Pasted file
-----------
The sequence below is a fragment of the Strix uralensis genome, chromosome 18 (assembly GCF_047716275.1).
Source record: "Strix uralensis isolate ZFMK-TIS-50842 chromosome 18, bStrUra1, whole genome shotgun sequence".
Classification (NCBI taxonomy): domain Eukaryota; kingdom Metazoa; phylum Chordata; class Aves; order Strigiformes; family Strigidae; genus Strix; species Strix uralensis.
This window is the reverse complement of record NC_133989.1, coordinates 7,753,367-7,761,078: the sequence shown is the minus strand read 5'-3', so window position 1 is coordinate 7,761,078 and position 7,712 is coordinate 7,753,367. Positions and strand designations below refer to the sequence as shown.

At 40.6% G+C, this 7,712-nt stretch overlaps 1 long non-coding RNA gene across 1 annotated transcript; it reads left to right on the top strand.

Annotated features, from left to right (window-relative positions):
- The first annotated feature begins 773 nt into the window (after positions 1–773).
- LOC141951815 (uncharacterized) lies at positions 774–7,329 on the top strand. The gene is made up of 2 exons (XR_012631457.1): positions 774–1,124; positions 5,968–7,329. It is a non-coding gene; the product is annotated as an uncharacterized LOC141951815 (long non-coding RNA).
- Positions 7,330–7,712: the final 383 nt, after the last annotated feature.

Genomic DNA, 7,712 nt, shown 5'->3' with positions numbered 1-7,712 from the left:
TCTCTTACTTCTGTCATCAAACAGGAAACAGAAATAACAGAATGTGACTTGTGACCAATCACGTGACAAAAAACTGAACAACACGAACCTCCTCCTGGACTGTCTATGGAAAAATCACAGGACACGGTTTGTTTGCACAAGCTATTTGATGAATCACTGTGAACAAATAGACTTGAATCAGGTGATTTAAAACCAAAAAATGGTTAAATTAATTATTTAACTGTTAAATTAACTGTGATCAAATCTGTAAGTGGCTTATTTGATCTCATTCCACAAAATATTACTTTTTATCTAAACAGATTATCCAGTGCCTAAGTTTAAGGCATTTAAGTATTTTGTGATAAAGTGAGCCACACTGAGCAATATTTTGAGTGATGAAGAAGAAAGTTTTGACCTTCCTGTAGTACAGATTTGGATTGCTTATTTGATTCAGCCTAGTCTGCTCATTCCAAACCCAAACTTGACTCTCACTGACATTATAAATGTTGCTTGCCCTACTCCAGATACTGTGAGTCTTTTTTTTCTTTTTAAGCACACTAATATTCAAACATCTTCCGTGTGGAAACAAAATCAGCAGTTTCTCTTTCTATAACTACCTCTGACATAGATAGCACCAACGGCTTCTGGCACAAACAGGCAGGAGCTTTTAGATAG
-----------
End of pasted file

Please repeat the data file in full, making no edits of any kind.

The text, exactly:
The sequence below is a fragment of the Strix uralensis genome, chromosome 18 (assembly GCF_047716275.1).
Source record: "Strix uralensis isolate ZFMK-TIS-50842 chromosome 18, bStrUra1, whole genome shotgun sequence".
Classification (NCBI taxonomy): domain Eukaryota; kingdom Metazoa; phylum Chordata; class Aves; order Strigiformes; family Strigidae; genus Strix; species Strix uralensis.
This window is the reverse complement of record NC_133989.1, coordinates 7,753,367-7,761,078: the sequence shown is the minus strand read 5'-3', so window position 1 is coordinate 7,761,078 and position 7,712 is coordinate 7,753,367. Positions and strand designations below refer to the sequence as shown.

At 40.6% G+C, this 7,712-nt stretch overlaps 1 long non-coding RNA gene across 1 annotated transcript; it reads left to right on the top strand.

Annotated features, from left to right (window-relative positions):
- The first annotated feature begins 773 nt into the window (after positions 1–773).
- LOC141951815 (uncharacterized) lies at positions 774–7,329 on the top strand. The gene is made up of 2 exons (XR_012631457.1): positions 774–1,124; positions 5,968–7,329. It is a non-coding gene; the product is annotated as an uncharacterized LOC141951815 (long non-coding RNA).
- Positions 7,330–7,712: the final 383 nt, after the last annotated feature.

Genomic DNA, 7,712 nt, shown 5'->3' with positions numbered 1-7,712 from the left:
TCTCTTACTTCTGTCATCAAACAGGAAACAGAAATAACAGAATGTGACTTGTGACCAATCACGTGACAAAAAACTGAACAACACGAACCTCCTCCTGGACTGTCTATGGAAAAATCACAGGACACGGTTTGTTTGCACAAGCTATTTGATGAATCACTGTGAACAAATAGACTTGAATCAGGTGATTTAAAACCAAAAAATGGTTAAATTAATTATTTAACTGTTAAATTAACTGTGATCAAATCTGTAAGTGGCTTATTTGATCTCATTCCACAAAATATTACTTTTTATCTAAACAGATTATCCAGTGCCTAAGTTTAAGGCATTTAAGTATTTTGTGATAAAGTGAGCCACACTGAGCAATATTTTGAGTGATGAAGAAGAAAGTTTTGACCTTCCTGTAGTACAGATTTGGATTGCTTATTTGATTCAGCCTAGTCTGCTCATTCCAAACCCAAACTTGACTCTCACTGACATTATAAATGTTGCTTGCCCTACTCCAGATACTGTGAGTCTTTTTTTTCTTTTTAAGCACACTAATATTCAAACATCTTCCGTGTGGAAACAAAATCAGCAGTTTCTCTTTCTATAACTACCTCTGACATAGATAGCACCAACGGCTTCTGGCACAAACAGGCAGGAGCTTTTAGATAG